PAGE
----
CCNA Wireless Summary Notes: Understanding Radio Resource Management (RRM)

Data Rates

Initial IEEE requirements are as follows – which are configured by default on WLC:

  • For 2.4 GHz, the 1-, 2-, 5.5-,and 11-Mbps rates are all marked as mandatory ( Must sopport all possible modulations in 802.1b)
  • For 5-GHz band, the 6-, 12-, and 24-Mbps rates are marked as mandatory

Enable 802.11a – 5GHz


Enable 802.11b – 2.4GHz


Enable 802.11n


802.11n can bond one 20-MHz to an adjacent 20-MHz channel to effectively double the channel width. By default, the controller will use only a single 20-MHz channel. This is configurable.


Enable 802.11ac


Radio Resource Management (RRM)

This is flexible and an automatic mechanism that Cisco Wireless LAN controllers  that is used to manage Radio resources. RRM works out an optimum transmit power level and channel number for  each AP. It also detects changes and makes appropriate adjustments.

The APs should be in one RF group. RF group can traverse controllers if:

  • The controllers share a common RF group name
  • At least one AP from one controller can be overheard by an AP on another controller at a received signal strength indicator (RSSI) of –80 dBm or greater, they are close enough to belong to the same RF group. – basically they should be located near enough.
  • Up to 20 controllers and 1000 APs can join to form a single RF group.

One controller in each group is elected as an RF group leader. This can be done statically. The leader collects and analyzes the information from all members in real time.


  • APs are set to receive and transmit on a single channel hence they can hear noise or interference on that channel.
  • APs scan other channels for noise and interference too (less than 60 ms)

What RRM can accomplish:

  • Set transmit power levels for each AP – Transmit power control (TPC) algorithm
    • AP joins the WLC and scans channels for RF conditions. It uses the RSSI values of the neighbouring APs to measure how close the AP is and sends to RF group leader for TPC algorithm calculation.
    • TPC works on one AP at a time, one band at a time. If an AP has been heard with an RSSI above a threshold (–70 dBm by default) by at least three of its neighbors, TPC considers the AP’s cell to be overlapping the cells of its three neighbors too much. The AP’s transmit power level will be decreased by 3 dB, and then its RSSI will be evaluated again.
    • Runs on both bands separately.


  • If you select on demand, the algorithm will be run once at the next 10 min interval and frozen till next manual initiation.
  • Cisco controllers determine the transmit power level according to an index from 1 to 8


  • It is best to match the AP and client transmit power level. To prevent such a condition, you can set minimum and maximum power level boundaries for the TPC algorithm. By default, the minimum level is set to –10 dBm and the maximum to 30 dBm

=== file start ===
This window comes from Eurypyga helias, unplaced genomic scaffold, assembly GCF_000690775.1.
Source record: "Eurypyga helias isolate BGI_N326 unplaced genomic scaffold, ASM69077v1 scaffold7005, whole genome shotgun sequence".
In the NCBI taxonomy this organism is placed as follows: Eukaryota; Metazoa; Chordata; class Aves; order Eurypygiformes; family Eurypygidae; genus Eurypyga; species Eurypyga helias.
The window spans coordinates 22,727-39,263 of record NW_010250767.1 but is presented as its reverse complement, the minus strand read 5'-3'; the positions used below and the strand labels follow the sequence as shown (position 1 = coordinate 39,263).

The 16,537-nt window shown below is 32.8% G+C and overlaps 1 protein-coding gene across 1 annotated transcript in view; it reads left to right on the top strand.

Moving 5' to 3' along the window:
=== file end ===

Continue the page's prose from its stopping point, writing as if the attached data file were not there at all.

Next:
• Dynamically adjust AP channel – Dynamic channel allocation (DCA) algorithm
    • Adjacent APs should use different non overlapping channels.
    • When a new AP first powers up, it uses the first non-overlapping channel in each band—
      channel 1 for 2.4 GHz and channel 36 for 5 GHz.
    • Algorithm runs every 10 mins and can adjust channels.
    • Metrics used during calculation:
      • RSSI of neighboring APs
      • 802.11 interference
      • Non-802.11 noise
      • AP traffic load
      • Persistent interference
    • The RF group leader will undergo an RRM startup mode after it is elected. The startup mode consists of ten DCA iterations at 10-minute intervals, or a total of 100 minutes before the channel layout reaches a steady state.
    • DCA is not limited to 2 dimension and can also help minimize interference between floors if the APs are in the same RF group.
    • The DCA parameters also include the 802.11n channel width. By default, 20-MHz channels
      will be used. For  802.11n in the 5-GHz band and want to enable 40-MHz channels, be sure to select 40 MHz as the channel width.
    • You can specify which channels the DCA algo can dish out to APs


  • Event-Driven RRM (ED-RRM) – Can trigger DCA based on RF events in real time


  • Detect RF coverage holes – Coverage hole detection mechanism (CHDM) 
    • Does not run frequently, It monitors RF conditions of wireless clients and decides when to run.
    • It runs on a per band basis and on each controller separately
    • Conditions that must be met for a coverage hole to be detected:
      • Client RSSI at the AP is at or below –80 dBm.
      • The low RSSI condition must last at least 60 seconds over the past 180 seconds.
      • The condition must affect at least three clients or more than 25 percent of the clients on a single AP


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